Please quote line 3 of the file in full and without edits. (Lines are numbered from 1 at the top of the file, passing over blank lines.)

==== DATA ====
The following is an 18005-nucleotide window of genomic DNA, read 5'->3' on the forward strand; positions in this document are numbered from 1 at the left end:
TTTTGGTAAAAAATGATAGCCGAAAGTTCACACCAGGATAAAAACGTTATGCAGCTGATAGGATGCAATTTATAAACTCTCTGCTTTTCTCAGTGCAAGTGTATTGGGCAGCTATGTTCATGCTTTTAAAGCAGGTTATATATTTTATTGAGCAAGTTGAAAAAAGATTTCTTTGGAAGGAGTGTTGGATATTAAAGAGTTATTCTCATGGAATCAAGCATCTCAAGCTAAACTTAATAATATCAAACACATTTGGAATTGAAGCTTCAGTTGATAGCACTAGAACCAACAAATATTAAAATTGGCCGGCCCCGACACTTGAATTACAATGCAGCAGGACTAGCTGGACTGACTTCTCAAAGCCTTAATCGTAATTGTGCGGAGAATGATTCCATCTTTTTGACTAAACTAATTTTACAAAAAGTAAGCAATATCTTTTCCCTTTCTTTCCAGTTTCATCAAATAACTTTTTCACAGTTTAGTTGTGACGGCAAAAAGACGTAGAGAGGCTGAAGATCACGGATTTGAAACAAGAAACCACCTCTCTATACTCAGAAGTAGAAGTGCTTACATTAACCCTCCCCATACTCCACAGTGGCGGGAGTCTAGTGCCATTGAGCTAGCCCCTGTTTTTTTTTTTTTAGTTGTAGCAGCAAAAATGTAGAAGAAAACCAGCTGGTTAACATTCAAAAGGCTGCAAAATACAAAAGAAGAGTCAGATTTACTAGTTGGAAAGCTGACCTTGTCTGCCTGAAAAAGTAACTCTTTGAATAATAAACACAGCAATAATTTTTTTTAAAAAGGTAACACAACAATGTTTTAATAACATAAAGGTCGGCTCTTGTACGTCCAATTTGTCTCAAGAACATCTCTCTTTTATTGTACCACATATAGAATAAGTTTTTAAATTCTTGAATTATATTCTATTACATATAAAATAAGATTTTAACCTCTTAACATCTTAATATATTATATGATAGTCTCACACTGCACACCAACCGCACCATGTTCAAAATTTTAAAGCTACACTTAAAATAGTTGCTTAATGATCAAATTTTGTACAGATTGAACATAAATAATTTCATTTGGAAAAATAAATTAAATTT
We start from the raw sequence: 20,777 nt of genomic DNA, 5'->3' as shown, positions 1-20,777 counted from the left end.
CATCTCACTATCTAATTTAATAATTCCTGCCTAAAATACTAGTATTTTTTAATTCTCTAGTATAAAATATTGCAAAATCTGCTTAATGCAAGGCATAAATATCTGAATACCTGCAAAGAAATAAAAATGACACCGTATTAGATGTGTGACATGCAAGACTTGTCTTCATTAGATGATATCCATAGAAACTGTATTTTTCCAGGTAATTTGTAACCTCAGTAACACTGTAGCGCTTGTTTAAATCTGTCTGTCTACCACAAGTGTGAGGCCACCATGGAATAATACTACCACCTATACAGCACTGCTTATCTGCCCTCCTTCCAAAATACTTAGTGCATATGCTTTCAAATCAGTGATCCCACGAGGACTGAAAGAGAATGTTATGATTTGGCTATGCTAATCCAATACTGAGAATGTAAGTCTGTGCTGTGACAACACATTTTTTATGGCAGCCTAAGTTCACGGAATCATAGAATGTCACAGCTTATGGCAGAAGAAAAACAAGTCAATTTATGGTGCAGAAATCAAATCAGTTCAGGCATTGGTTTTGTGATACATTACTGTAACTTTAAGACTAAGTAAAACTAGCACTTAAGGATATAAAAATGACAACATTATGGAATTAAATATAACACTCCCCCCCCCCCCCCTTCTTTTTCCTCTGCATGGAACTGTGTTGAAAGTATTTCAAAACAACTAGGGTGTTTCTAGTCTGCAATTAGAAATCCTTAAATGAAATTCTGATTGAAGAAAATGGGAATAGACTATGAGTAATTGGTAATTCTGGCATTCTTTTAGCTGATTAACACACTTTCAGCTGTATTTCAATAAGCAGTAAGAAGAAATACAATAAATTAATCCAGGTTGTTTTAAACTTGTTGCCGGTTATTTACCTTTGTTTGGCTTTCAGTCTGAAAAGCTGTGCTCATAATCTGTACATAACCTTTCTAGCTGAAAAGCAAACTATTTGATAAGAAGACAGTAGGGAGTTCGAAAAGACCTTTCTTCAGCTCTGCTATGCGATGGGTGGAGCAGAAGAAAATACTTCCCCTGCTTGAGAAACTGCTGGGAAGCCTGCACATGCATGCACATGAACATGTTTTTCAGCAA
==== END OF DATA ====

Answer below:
We start from the raw sequence: 20,777 nt of genomic DNA, 5'->3' as shown, positions 1-20,777 counted from the left end.